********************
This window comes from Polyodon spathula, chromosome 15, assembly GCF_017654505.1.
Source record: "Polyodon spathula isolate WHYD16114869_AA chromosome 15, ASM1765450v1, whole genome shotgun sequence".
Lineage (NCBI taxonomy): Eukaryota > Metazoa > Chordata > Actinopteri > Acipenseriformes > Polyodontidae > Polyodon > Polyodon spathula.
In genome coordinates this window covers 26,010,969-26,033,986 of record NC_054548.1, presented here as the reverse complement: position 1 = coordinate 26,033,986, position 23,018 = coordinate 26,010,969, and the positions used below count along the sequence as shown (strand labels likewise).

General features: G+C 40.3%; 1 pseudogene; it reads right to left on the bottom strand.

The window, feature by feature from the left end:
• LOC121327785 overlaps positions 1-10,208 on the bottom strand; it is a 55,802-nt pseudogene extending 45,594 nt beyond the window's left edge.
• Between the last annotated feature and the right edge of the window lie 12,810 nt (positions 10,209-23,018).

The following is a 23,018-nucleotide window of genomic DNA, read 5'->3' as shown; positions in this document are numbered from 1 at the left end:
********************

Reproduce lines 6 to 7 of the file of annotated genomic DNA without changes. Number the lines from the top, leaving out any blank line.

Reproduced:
The window, feature by feature from the left end:
• LOC121327785 overlaps positions 1-10,208 on the bottom strand; it is a 55,802-nt pseudogene extending 45,594 nt beyond the window's left edge.